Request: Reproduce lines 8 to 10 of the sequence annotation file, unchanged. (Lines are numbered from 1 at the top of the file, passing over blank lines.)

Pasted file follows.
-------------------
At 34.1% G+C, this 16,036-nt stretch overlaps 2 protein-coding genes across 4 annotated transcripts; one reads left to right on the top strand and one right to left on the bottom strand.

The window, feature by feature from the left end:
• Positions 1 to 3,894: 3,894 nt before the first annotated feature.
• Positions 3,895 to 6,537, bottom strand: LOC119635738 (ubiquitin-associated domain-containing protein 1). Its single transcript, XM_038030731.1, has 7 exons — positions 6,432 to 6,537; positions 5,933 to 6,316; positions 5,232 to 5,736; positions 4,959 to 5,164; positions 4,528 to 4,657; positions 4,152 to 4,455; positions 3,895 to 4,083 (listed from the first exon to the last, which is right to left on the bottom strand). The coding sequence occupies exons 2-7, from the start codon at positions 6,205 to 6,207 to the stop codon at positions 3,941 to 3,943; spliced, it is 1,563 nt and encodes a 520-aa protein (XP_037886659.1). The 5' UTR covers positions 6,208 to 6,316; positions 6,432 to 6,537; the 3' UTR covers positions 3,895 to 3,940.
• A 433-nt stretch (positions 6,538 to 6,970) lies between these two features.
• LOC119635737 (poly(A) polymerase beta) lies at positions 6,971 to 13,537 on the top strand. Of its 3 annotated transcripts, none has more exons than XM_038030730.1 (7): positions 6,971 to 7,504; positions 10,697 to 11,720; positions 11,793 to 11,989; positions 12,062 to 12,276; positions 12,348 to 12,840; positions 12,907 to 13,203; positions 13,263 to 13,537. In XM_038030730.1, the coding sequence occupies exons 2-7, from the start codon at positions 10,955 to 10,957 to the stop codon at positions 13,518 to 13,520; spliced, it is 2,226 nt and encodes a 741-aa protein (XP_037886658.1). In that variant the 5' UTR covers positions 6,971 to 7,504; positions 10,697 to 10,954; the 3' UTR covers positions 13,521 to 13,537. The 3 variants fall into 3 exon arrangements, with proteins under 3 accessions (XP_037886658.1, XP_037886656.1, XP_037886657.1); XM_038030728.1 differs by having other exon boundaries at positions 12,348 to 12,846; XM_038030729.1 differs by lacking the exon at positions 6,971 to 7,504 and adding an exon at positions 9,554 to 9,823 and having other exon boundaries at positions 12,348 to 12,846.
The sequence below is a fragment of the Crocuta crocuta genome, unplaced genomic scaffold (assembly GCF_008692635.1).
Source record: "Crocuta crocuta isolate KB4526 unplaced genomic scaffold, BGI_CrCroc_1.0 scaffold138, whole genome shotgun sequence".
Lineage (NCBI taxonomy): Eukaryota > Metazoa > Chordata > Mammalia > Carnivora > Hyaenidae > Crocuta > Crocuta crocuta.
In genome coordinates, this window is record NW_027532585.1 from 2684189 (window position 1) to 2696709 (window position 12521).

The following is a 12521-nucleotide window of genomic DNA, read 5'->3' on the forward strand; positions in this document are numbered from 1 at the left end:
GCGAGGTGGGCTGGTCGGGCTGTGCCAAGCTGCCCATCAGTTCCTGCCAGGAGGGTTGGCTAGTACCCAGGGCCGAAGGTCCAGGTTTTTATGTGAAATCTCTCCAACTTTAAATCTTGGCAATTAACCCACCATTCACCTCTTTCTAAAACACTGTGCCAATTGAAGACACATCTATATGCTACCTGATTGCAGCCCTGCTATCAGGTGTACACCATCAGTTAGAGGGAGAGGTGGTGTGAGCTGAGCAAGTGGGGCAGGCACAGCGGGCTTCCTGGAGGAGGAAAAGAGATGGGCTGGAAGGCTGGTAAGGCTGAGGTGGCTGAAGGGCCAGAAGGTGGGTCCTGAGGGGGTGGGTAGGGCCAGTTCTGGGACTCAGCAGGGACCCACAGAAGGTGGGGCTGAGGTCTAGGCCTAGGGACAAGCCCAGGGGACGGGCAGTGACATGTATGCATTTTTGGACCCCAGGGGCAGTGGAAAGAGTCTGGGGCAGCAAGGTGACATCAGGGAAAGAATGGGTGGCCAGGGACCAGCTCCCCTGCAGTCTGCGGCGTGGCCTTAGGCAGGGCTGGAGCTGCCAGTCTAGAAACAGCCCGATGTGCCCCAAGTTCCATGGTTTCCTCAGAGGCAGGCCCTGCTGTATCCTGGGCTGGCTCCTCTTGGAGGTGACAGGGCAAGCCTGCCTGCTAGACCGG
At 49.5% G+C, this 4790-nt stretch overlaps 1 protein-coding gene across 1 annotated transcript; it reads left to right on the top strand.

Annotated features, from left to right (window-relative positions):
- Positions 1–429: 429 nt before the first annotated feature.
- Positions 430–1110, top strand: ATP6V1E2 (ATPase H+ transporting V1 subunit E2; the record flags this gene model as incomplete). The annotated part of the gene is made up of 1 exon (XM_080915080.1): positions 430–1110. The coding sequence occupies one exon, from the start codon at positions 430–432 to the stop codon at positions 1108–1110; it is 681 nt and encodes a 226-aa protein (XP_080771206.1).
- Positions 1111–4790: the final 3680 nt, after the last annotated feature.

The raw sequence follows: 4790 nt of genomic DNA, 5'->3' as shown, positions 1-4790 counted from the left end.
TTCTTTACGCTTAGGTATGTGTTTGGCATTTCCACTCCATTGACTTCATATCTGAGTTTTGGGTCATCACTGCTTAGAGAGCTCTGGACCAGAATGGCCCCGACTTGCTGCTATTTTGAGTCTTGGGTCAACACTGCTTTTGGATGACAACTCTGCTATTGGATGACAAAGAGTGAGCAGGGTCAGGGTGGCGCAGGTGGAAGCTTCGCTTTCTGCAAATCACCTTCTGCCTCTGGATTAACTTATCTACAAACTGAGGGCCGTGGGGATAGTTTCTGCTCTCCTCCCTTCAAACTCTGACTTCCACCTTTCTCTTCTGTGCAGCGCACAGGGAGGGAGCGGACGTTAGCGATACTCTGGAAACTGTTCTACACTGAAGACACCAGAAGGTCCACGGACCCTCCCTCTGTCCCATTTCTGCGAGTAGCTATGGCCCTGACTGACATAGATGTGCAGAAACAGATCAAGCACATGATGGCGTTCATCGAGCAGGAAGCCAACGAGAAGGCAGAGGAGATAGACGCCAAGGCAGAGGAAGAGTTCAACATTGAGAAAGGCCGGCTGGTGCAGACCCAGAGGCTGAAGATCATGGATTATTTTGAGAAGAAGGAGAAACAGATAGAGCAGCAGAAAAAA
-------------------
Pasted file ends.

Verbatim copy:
Source record: "Crocuta crocuta isolate KB4526 unplaced genomic scaffold, BGI_CrCroc_1.0 scaffold138, whole genome shotgun sequence".
Lineage (NCBI taxonomy): Eukaryota > Metazoa > Chordata > Mammalia > Carnivora > Hyaenidae > Crocuta > Crocuta crocuta.
In genome coordinates, this window is record NW_027532585.1 from 2684189 (window position 1) to 2696709 (window position 12521).